How do you welcome the first week of spring in Virginia? With about 4″ of snow and making a pair of the warmest hats on the planet, of course!
All winter long I’ve been picking up this double knit beanie that I’ve been working on for a friend. He saw this one that I made for my brother last summer and requested one of his own. It took me forever because the method I uses for double knit actually hurts my hands. I hold both yarns in the left hand and alternate which one I pick up. I would knit about a dozen stitches, then set it down in favor of something easier and vow to pick it up for a few minutes the next time I sat down to knit. It went that way from the beginning of December through two weeks ago when, I was spurred to the finish line by my friend’s hospitalization for a couple days. I knew he needed something to lift his spirits and finishing his hat would be just the ticket. That and I promised him I’d have it finished before the weather turned warm. Good thing for me this winter seems to be eternal. There’s a phrase I never thought I’d utter!
So I pressed on and finished up the top decreases in one evening so my friend could enjoy his double layer alpaca and wool hat for a few weeks before tucking it away for the warmer months ahead. Happily, he reports it’s one of the greatest thing he’s ever owned. I feel honored 🙂 Either that or he just has some really crappy stuff. (Just kidding! Haha! I know he reads the blog and he really has a lovely home!)
Considering the physical pain I put myself through to do the double knit, I determined myself to learn how to knit carrying the yarn with both hands. I actually tried this once in the midst of the double knit beanie but failed miserably, pulled out the terrible row, and resigned to doing it my old way, figuring it would be faster.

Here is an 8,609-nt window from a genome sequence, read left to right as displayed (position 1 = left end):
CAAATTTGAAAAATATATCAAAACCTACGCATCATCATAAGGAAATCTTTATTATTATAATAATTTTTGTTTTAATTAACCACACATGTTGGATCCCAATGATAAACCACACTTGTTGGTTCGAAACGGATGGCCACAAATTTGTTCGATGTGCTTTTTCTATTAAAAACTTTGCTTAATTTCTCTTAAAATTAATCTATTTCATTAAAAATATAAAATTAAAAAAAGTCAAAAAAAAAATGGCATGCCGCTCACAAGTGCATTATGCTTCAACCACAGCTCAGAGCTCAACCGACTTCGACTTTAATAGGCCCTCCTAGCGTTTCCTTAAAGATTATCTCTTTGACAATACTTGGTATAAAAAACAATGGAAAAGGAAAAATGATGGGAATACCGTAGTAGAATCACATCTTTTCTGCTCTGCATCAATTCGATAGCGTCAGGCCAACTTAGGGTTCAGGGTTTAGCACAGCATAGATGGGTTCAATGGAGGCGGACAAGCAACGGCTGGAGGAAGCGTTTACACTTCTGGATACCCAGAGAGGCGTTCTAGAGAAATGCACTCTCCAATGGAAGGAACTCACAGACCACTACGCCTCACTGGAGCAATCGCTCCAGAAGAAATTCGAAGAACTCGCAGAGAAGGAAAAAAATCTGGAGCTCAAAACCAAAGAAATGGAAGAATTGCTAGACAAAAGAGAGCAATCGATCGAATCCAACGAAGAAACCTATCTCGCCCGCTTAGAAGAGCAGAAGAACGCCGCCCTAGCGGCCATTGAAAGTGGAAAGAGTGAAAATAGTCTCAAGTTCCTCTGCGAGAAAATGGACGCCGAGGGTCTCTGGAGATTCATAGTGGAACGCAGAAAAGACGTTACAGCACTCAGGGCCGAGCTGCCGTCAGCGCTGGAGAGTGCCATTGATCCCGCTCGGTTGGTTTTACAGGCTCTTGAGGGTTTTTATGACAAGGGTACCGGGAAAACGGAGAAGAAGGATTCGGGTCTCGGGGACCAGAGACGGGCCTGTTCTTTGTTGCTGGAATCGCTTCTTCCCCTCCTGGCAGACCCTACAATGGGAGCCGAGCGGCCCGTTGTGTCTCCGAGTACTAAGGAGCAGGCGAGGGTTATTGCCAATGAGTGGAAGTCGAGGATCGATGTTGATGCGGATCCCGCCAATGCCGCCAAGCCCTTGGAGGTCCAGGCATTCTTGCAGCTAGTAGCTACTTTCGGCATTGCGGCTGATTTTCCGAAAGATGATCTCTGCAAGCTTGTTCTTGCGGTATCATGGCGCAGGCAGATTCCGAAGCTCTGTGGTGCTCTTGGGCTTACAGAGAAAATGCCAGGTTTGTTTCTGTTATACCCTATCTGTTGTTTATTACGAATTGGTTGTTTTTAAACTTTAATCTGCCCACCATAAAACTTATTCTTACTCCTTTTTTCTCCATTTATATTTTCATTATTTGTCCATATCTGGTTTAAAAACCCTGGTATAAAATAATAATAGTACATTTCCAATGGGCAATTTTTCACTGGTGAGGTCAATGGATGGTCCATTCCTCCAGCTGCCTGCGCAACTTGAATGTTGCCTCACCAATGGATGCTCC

I usually knit Continental or German style (picking the yarn off the left hand) which is actually a faster and more efficient method. This meant I needed to learn how to knit English style (throwing the yarn from the right hand). I didn’t bother trying to learn English style in isolation. I just dove right into fair isle with both hands. A few YouTube videos later, I was sitting at my computer desk knitting with a yarn in each hand working a fair isle pattern with some scrap yarn. It took a little bit of fiddling to get my floats loose enough to allow the fabric to stretch, but that’s inherent in learning fair isle. It was also a great reminder of how far I’ve come in knitting from those first frustrating months of throwing my needles and yarn across the room because it didn’t come easily to me like every other art and craft I’ve tried.
I browsed patterns on Ravelry for inspiration and fair isle charts. I wanted an ear flap hat that would be big enough for my freakishly large head – 22.5″ whereas the average woman’s head is 20″. I looked at some free earflap hat patterns for construction methods but didn’t actually use any of the patterns for my hat. I found a link to this chart (the blue one) which wasn’t actually in the ravelry database, though the other one on the page is. Details on the hat construction on my Ravelry page.
I used the remaining Berocco Ultra Alpaca yarn from both my brother’s beanie and my friend’s beanie to knit this one up. I started with the dark background and light contrast while modifying the chart. I foolishly didn’t measure the height of my gauge and ended up with the snowflakes way to high up and the hat too deep.
I knew I would make a lining of the lighter color and stitch the two layers together so when it came time to work it up, I just worked a new fair isle with the light background and dark contrast, again modifying the chart. I ended up liking the second version better so I’ll wear it as the outside.
Just as I was finishing the second layer, my neighbor suggested I do a button for the flaps instead of ties like I had planned. I was thrilled by the idea and quickly looked up how to do I-cord to make a button loop since I hadn’t made a button hole. Did you know the “I” in I-cord actually stands for “idiot”. No joke. Really. It’s so super simple, too.
I used a blanket stitch to finish the two layers together and attach the loop.
Then I added a button on both inside and outside of the left flap so I can reverse it if I choose.
Now that I have the warmest hat ever created with the double thickness of the fair isle on both layers – that’s 4 layers of alpaca/wool yarn – spring may come for real instead of just a teasing little mark on the calendar date while snowballs are falling from the sky.